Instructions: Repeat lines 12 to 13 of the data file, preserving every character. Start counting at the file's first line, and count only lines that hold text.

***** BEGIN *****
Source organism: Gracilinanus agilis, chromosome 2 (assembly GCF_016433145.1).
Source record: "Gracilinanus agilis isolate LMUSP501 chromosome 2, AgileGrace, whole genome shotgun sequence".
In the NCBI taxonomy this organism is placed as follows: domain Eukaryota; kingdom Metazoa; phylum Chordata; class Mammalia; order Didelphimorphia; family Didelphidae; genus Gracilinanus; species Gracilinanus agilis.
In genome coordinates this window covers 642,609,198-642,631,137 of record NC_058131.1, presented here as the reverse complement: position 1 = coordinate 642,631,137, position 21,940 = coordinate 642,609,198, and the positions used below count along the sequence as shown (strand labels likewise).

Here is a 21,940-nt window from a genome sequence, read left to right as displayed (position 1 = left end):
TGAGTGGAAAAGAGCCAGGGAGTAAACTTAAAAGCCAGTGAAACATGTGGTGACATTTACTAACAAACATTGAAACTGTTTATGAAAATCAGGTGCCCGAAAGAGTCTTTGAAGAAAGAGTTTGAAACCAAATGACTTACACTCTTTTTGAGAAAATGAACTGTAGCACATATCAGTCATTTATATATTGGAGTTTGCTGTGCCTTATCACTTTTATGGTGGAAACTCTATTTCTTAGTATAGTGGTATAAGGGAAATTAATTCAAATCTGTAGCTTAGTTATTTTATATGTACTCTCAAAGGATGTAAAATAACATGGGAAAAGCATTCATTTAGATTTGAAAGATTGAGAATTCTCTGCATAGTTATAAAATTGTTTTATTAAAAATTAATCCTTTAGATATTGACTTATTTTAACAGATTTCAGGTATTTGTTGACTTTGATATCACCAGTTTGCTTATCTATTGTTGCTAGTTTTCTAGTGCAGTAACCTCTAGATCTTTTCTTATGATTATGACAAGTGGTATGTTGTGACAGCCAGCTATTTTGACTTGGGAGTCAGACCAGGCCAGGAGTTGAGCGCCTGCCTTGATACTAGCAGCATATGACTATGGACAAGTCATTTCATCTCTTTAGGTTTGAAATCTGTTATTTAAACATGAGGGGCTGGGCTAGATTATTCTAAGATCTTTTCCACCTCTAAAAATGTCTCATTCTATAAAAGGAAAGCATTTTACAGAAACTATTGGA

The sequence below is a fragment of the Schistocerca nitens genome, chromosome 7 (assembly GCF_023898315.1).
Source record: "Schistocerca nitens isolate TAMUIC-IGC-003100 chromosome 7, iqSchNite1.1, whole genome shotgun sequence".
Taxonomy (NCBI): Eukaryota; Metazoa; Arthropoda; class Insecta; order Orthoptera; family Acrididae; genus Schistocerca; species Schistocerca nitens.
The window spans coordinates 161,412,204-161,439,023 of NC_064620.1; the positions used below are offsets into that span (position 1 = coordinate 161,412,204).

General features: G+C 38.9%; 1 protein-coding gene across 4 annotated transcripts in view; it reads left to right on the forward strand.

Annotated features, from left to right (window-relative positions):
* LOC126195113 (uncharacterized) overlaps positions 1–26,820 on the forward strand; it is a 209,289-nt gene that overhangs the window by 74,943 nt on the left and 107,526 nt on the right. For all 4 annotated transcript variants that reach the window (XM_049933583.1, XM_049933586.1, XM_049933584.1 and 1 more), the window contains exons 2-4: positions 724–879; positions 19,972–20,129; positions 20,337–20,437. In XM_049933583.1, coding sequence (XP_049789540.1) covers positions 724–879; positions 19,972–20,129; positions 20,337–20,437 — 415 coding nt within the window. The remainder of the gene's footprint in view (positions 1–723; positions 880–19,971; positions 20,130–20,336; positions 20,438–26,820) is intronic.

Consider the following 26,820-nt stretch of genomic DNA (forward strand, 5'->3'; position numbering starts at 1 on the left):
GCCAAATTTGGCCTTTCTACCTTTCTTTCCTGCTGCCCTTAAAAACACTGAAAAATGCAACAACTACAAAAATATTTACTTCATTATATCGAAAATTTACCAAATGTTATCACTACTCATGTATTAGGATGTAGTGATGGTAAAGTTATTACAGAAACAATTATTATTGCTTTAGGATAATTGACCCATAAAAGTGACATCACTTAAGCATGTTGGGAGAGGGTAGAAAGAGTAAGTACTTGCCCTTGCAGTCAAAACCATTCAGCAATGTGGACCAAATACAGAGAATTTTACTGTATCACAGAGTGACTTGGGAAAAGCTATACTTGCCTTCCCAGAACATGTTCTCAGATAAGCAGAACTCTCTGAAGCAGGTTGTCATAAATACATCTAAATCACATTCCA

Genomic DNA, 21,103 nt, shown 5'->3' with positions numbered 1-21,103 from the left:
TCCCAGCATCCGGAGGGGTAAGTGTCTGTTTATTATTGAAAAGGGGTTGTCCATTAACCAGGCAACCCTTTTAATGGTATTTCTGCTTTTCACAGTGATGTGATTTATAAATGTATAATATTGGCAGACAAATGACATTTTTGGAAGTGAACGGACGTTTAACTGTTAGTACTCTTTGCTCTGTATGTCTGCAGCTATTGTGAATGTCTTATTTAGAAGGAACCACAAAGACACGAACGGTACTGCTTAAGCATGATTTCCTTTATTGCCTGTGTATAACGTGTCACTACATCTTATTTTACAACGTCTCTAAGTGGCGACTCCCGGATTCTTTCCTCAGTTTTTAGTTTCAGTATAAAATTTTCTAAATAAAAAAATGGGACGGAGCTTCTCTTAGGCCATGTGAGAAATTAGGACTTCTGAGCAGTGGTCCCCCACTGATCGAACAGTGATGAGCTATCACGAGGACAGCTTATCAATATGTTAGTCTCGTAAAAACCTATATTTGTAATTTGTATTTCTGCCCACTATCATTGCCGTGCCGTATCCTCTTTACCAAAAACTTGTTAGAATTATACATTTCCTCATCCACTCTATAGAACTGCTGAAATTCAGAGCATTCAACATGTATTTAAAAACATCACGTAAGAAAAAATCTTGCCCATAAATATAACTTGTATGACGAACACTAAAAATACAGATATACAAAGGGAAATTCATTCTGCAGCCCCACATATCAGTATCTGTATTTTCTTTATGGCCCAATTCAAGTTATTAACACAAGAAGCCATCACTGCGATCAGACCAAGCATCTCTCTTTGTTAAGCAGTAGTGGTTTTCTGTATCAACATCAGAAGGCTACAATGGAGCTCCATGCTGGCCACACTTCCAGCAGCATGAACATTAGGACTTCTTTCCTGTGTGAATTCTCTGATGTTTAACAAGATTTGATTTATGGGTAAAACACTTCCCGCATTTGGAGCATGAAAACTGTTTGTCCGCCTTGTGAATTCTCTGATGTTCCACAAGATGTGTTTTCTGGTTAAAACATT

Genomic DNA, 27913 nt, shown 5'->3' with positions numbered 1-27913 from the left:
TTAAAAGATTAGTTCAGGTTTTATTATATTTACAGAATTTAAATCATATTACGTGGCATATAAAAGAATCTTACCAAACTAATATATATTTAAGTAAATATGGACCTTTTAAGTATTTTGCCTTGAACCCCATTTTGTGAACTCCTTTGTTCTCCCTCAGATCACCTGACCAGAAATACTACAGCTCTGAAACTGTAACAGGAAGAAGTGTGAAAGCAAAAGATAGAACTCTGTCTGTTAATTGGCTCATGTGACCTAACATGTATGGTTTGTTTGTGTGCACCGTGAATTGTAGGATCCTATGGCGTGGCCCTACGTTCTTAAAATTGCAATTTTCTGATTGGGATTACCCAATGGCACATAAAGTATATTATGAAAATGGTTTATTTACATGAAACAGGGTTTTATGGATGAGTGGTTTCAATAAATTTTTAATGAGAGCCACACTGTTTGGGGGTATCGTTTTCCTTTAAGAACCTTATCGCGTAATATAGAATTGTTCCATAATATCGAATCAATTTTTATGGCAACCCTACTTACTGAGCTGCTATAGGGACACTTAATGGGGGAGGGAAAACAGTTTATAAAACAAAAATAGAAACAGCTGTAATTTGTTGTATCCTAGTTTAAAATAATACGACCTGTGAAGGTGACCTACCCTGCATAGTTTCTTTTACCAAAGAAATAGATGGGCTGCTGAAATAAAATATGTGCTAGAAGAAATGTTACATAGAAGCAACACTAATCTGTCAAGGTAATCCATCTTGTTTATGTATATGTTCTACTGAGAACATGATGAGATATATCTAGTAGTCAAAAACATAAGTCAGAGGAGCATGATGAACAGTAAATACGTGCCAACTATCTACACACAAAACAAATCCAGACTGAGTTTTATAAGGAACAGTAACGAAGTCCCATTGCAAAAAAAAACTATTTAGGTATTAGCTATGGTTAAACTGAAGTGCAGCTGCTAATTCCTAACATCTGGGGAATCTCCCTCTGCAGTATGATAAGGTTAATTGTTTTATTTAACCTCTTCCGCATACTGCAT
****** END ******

Annotated features, from left to right (window-relative positions):
* LOC126195113 (uncharacterized) overlaps positions 1–26,820 on the forward strand; it is a 209,289-nt gene that overhangs the window by 74,943 nt on the left and 107,526 nt on the right. For all 4 annotated transcript variants that reach the window (XM_049933583.1, XM_049933586.1, XM_049933584.1 and 1 more), the window contains exons 2-4: positions 724–879; positions 19,972–20,129; positions 20,337–20,437. In XM_049933583.1, coding sequence (XP_049789540.1) covers positions 724–879; positions 19,972–20,129; positions 20,337–20,437 — 415 coding nt within the window. The remainder of the gene's footprint in view (positions 1–723; positions 880–19,971; positions 20,130–20,336; positions 20,438–26,820) is intronic.